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There are countless reasons to visit Israel and any tourist will see the contribution of volunteers in building and modernization of the nascent state. Irrigation of arid land and raising the welfare of destitute immigrants was the work of idealistic pioneers from all over Europe and the world. Whether your passion is caring for abandoned animals, building eco-friendly housing or helping refugees back on their feet, read on to find your Israel volunteering inspiration.
Anyone who loves camping will have heard the phrase ‘leave no trace.’ Now some travelers are taking it a step further and trying to leave a positive footprint during their adventures. Young backpackers sometimes volunteer to offset the cost of travel, as many places are willing to subsidize food and accommodation in exchange for participation. Additionally, skilled professionals such as doctors, nurses, teachers, and architects can take a sabbatical from their regular work in order to contribute while discovering a new country and culture.
In Israel, the classic volunteer experience is to live and work on a Kibbutz – a collective, Utopian-Zionist community unique to Israel. Famous Kibbutz volunteers include Sigourney Weaver, Jerry Seinfeld and the former president of Austria, Heinz Fischer. The Kibbutzim played an important role in defining Israel in the early days and until today are standard bearers in agricultural, military and social change. The numerous jobs on the kibbutz include gardening, dishwashing, child-care or even bartending. Volunteers will typically rotate through tasks while contributing to the socialist experiment, so don’t worry if you get stuck with a job in the factory as you will get a turn at something else soon afterwards. Many communities accept direct volunteer inquiries, or check out your options through Kibbutz.org, which officially represents all 270 Kibbutzim.
Many placements focus on specific environmental agendas, where volunteers can not only contribute but gain valuable skills such as permaculture, water management and eco-building in Kibbutz Lotan Center for Creative Ecology. Organic farming opportunities abound and the best ones can be found in Israel by joining the World Wide Opportunities on Organic Farms (WWOOF) organization. If you are searching for the perfect experience to bridge the gap between agriculture and social justice, the EcoME Home for Peace and Ecology is doing just that and runs fantastic programmes for anywhere between a weekend to a semester in Jerusalem and the dramatically beautiful Arava valley.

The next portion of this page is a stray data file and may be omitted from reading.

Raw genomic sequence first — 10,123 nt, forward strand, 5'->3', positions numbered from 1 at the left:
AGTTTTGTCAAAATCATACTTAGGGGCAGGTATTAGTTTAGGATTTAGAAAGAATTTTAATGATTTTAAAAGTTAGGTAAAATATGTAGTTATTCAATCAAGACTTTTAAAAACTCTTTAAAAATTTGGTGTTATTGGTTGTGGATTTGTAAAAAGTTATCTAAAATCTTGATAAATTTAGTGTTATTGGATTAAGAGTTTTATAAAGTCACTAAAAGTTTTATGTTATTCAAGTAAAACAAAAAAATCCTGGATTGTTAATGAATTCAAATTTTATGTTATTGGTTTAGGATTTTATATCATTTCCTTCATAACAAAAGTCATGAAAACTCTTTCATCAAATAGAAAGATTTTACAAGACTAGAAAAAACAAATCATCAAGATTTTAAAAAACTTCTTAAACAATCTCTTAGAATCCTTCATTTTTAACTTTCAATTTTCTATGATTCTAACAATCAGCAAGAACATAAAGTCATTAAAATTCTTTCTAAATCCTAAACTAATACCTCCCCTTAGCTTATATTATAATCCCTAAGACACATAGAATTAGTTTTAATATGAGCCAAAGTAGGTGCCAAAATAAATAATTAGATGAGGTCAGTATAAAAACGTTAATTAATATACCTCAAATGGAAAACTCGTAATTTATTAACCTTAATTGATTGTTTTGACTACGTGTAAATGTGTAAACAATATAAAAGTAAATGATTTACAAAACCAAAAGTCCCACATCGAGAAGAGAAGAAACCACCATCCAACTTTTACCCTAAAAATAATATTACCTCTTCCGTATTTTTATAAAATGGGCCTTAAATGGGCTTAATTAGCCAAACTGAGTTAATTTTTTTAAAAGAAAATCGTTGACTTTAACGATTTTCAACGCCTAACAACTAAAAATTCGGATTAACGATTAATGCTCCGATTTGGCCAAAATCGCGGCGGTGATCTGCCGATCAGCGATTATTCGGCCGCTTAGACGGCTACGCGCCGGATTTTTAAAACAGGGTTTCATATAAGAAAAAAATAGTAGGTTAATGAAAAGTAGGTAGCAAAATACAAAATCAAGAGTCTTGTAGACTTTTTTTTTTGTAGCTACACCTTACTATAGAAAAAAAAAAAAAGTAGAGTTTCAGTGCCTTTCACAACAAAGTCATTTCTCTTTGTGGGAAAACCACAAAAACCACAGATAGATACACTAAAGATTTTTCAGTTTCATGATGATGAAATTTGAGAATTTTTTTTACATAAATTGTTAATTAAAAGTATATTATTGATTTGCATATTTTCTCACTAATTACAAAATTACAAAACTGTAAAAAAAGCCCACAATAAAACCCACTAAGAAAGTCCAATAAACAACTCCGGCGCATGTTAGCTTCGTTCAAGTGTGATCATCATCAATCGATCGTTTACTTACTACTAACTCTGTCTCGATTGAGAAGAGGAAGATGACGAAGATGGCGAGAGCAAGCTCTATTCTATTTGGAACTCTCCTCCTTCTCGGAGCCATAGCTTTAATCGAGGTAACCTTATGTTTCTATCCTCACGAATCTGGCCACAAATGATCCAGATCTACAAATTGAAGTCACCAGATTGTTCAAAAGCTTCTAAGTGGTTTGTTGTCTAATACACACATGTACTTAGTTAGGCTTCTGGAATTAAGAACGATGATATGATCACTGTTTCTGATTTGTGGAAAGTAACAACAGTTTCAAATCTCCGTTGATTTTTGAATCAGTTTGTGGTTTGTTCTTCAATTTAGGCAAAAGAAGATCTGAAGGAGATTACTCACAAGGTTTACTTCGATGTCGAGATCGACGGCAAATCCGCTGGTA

For the animal lover, there are unique opportunities for sea and wildlife preservation, as well as rescue operations for homeless dogs and cats for which there are up-to-date English listings on the Israel SPCA website. Israel has finally begun efforts to repopulate native desert species and protect the beautiful coral reefs of the Red Sea. Volunteering placements in these and many other ecologically-focused programs can be organized through the comprehensive GoEco Israel Volunteering.
For those who prefer an urban environment or a more humanitarian experience, the cities offer many opportunities for volunteer projects, including rewarding work with asylum seekers and the organizations assisting them. The NGOs who work to petition for refugee rights, equality and government assistance are run in large part by foreigners, including the African Refugee Development Center, Physicians for Human Rights and Hotline for Migrant Workers particularly in their Crisis Intervention Center and legal counsel unit.
Other ways to volunteer in the social services sector are through the Tikkun Olam organization, famous for their coexistence activities between Arabs and Jews. Tikkun Olam means ‘repairing the world’ and is an essential concept of charity in Judaism, so anywhere you see that phrase it is a good sign you are on the track of a volunteering opportunity. If you are looking for a shorter commitment or a single day of service, consider joining a support team for an event like the Tel Aviv Marathon, or a beach cleanup, which happens every fall and usually ends in a great party.
By Jennifer Strauss
Originally hailing from the USA, Jenny has explored some of the world’s most remote locations, climbing and sampling the local cuisine. Her passions are compost, mountaineering, and sourdough baking. Jenny currently makes her happy home in the Galilean hills, participating in local food culture, health initiatives, and travel writing.